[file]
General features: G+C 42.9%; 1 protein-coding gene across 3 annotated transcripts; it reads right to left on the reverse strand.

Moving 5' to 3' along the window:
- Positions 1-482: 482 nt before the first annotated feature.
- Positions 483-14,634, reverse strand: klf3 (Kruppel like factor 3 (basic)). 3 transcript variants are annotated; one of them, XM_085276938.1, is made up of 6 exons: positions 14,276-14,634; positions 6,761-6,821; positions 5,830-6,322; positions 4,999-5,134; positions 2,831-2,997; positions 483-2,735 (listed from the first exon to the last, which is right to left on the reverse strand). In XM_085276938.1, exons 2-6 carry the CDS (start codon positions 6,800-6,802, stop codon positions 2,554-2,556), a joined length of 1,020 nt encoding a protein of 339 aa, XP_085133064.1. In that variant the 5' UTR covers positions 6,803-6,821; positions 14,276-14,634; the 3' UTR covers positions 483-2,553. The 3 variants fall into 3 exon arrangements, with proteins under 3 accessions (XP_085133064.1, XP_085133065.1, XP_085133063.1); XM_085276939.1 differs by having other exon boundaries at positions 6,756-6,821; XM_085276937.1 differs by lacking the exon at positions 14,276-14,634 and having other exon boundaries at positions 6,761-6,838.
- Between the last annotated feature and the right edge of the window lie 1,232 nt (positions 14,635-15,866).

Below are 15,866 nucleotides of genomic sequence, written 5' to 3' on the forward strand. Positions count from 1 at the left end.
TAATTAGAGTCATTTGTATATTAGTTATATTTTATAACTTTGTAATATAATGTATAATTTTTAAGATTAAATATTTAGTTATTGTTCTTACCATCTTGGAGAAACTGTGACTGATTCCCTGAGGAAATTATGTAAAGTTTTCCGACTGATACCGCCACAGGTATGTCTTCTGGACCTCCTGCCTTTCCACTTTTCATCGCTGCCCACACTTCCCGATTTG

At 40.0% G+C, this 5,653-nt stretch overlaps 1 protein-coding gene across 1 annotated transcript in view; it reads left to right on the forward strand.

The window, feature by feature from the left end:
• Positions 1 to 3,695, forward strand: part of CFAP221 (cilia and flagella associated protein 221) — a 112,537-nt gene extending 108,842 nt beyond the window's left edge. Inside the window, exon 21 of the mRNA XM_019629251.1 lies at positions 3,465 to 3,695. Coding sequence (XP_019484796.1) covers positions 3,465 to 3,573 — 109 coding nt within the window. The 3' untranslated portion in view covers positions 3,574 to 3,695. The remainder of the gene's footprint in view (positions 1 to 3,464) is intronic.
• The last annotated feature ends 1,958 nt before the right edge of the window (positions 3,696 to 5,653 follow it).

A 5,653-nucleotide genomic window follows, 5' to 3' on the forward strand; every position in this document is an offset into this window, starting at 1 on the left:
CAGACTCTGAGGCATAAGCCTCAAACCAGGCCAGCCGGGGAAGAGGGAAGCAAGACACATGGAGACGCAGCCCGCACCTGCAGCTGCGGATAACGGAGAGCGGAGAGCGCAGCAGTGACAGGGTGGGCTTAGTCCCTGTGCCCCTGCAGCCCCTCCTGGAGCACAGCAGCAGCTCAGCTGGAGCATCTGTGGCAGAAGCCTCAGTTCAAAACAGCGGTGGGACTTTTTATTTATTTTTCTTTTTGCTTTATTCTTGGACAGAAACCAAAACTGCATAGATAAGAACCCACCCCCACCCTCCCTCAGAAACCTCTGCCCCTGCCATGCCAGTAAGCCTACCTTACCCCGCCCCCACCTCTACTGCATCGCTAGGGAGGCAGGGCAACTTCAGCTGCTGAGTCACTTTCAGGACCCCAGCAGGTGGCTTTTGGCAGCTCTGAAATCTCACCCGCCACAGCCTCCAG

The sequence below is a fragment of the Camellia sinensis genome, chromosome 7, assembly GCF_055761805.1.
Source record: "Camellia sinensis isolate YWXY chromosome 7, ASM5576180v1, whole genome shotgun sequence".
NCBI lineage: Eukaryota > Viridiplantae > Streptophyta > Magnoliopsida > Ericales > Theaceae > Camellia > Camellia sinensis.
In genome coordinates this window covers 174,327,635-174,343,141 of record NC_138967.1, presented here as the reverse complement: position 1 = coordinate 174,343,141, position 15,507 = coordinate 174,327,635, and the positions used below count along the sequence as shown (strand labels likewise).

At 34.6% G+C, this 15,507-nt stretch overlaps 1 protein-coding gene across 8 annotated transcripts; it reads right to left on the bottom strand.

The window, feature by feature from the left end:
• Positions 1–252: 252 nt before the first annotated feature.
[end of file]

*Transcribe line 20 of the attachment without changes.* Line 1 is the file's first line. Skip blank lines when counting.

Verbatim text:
• Positions 1–252: 252 nt before the first annotated feature.